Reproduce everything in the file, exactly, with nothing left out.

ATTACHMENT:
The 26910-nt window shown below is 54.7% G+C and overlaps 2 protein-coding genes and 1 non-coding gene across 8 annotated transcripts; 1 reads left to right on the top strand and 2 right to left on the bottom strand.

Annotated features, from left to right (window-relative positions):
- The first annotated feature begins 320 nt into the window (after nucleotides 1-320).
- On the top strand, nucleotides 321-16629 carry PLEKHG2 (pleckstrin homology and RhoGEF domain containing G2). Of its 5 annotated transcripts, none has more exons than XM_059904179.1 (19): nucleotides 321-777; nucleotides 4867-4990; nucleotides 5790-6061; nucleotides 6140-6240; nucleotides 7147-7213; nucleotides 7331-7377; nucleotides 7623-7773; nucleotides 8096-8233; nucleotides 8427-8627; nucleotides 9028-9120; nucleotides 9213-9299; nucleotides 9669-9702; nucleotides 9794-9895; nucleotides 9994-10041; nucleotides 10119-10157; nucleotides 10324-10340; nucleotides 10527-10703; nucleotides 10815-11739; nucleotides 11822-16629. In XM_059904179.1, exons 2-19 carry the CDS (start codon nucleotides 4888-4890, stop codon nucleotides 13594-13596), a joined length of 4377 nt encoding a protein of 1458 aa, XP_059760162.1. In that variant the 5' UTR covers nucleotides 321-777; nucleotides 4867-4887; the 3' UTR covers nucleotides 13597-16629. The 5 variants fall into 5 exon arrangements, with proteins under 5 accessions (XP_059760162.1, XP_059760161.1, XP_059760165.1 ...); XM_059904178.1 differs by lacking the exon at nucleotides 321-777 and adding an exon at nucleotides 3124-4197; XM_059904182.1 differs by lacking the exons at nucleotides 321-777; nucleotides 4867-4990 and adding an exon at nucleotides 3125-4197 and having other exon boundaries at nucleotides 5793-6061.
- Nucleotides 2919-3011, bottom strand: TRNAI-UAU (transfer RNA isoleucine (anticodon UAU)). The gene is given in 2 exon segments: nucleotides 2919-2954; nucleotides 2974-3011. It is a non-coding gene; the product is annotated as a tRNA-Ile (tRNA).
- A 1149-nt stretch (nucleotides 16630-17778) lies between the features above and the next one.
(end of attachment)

The 26910-nt window shown below is 54.7% G+C and overlaps 2 protein-coding genes and 1 non-coding gene across 8 annotated transcripts; 1 reads left to right on the top strand and 2 right to left on the bottom strand.

Annotated features, from left to right (window-relative positions):
- The first annotated feature begins 320 nt into the window (after nucleotides 1-320).
- On the top strand, nucleotides 321-16629 carry PLEKHG2 (pleckstrin homology and RhoGEF domain containing G2). Of its 5 annotated transcripts, none has more exons than XM_059904179.1 (19): nucleotides 321-777; nucleotides 4867-4990; nucleotides 5790-6061; nucleotides 6140-6240; nucleotides 7147-7213; nucleotides 7331-7377; nucleotides 7623-7773; nucleotides 8096-8233; nucleotides 8427-8627; nucleotides 9028-9120; nucleotides 9213-9299; nucleotides 9669-9702; nucleotides 9794-9895; nucleotides 9994-10041; nucleotides 10119-10157; nucleotides 10324-10340; nucleotides 10527-10703; nucleotides 10815-11739; nucleotides 11822-16629. In XM_059904179.1, exons 2-19 carry the CDS (start codon nucleotides 4888-4890, stop codon nucleotides 13594-13596), a joined length of 4377 nt encoding a protein of 1458 aa, XP_059760162.1. In that variant the 5' UTR covers nucleotides 321-777; nucleotides 4867-4887; the 3' UTR covers nucleotides 13597-16629. The 5 variants fall into 5 exon arrangements, with proteins under 5 accessions (XP_059760162.1, XP_059760161.1, XP_059760165.1 ...); XM_059904178.1 differs by lacking the exon at nucleotides 321-777 and adding an exon at nucleotides 3124-4197; XM_059904182.1 differs by lacking the exons at nucleotides 321-777; nucleotides 4867-4990 and adding an exon at nucleotides 3125-4197 and having other exon boundaries at nucleotides 5793-6061.
- Nucleotides 2919-3011, bottom strand: TRNAI-UAU (transfer RNA isoleucine (anticodon UAU)). The gene is given in 2 exon segments: nucleotides 2919-2954; nucleotides 2974-3011. It is a non-coding gene; the product is annotated as a tRNA-Ile (tRNA).
- A 1149-nt stretch (nucleotides 16630-17778) lies between the features above and the next one.